New Zealand Prime Minister Jacinda Ardern has given birth to a baby girl, but plans to be back at her desk in six weeks' time.
The BBC spoke to other working mothers who took short periods of time off work and asked them what advice they would give others in the same situation.
'Do what you need to do to make it work'
Kelsey Gamble took six weeks of maternity leave for the birth of her first child.
In 2014, the then 23-year-old Australian moved to a different state and started a new job in marketing before she discovered she was pregnant.
With her partner halfway through his degree and not in any paid employment, she had to go back to work. Her employer at the time did not offer any paid maternity leave, and because she was so new to the job, she would not have been entitled to any government-paid leave.
"I went back to work shortly before my son was seven weeks old. I actually had to have an emergency surgery when he was six weeks old so I was not only recovering from childbirth, but that as well," says Ms Gamble.
Her partner stepped up as a full-time dad and "did a wonderful job at it".
However, Ms Gamble faced her fair share of challenges at work, including being told at one point to pump her breast milk in a disabled toilet and being unable to bring her baby in to work at the beginning.
"Do what you need to do to make it work," she says. "Never listen to the opinion of someone who isn't willing to buy your groceries, change a nappy or do your dishes for you."
'Make sure you have a good support system'
In 1997, Lu-lin Ong gave birth to her third child, and took almost four weeks off work.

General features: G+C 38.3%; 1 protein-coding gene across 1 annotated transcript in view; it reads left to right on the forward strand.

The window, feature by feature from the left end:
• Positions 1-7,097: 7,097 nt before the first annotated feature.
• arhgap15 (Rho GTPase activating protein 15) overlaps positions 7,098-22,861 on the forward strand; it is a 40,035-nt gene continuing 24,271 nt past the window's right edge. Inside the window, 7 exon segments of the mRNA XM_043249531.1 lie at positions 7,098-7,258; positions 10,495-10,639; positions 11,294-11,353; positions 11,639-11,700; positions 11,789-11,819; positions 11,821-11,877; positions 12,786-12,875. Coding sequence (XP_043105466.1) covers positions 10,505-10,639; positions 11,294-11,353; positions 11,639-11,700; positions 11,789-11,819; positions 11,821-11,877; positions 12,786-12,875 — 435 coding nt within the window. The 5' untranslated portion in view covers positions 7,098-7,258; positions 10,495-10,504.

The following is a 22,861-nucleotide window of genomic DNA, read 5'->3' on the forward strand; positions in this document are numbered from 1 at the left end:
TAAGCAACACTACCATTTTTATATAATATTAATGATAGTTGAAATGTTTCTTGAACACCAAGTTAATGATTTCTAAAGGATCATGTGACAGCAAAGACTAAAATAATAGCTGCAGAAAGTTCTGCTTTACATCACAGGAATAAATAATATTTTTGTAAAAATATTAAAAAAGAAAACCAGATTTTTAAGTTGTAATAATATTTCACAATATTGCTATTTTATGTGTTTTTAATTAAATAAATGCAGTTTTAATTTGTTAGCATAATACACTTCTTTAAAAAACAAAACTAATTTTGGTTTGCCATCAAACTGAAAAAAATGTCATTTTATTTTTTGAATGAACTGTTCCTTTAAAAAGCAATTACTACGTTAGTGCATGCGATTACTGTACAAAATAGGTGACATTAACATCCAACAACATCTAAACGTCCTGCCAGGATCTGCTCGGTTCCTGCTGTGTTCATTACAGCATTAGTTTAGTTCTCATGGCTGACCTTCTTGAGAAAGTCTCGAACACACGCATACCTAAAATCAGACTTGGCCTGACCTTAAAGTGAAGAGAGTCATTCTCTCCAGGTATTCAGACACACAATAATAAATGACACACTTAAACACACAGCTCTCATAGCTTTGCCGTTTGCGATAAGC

The then 35-year-old was living in Singapore, back when government-paid maternity leave only extended to the first two children. She was unable to claim any maternity leave for her youngest child and instead had to use her own annual leave.
She scraped together less than a month's worth of leave. She says she couldn't have got back to work without the help of her family.
"I was toying with the idea of possibly giving up my job but my mum was willing to help out with the child," says the senior public servant. "It's very important to have the support."
There were several sacrifices that had to be made, though, including giving up breastfeeding.
"I could only manage to breastfeed for two months. It was a tough decision because it wasn't very practical for me to keep pumping milk in the office, and there were no fridges in the office then either," she says.
"My advice is to make every moment you have with the child count. For working mums you make up for it in quality of time what you lack in quantity."
'Don't beat yourself up'
Jenny Blake took five weeks off for the birth of her fifth child in 1991.
There was no paid maternity leave in Australia then, so she was allowed two weeks sick leave and she claimed three weeks of annual leave.
"The economy was in recession in 1991 and we needed to pay our mortgage so I had to go back to work," she says. "I was in the media industry then and it was quite cut throat. If you left your job for too long someone would take it."
The then 31-year-old remembers that she had nowhere to go during work to pump milk and in the end had to give up breastfeeding. She says she would sometimes cry on her way to work as her stomach was still feeling sore.
Ms Blake was able to hire a nanny but she feels like she missed out on all her child's major milestones, including him crawling and taking his first steps.
She wants Ms Ardern to know that she should "ignore the pressure from others".
"If women want to go to work we should support them. If they want to stay at home we should support them," she says. "There's always going to be the hard days. Don't beat yourself up when it happens. Do what you need to do to be a healthy happy mother."
Maternity leave around the world
New Zealand currently provides 18 weeks of paid maternity leave and under new laws that come into effect in July, that number will increase to 22 weeks.
But in countries including the US, Swaziland, Lesotho and Papua New Guinea, women are still unable to claim government-funded maternity leave.
The US is the only developed nation in the world that does not provide some type of national paid family leave to new parents.
Comparatively, parents in countries like Norway are entitled to 46 weeks of fully paid leave.
In the UK, mothers can take up to a year of maternity leave, though of that, only the first six weeks are almost fully paid at 90% of their earnings.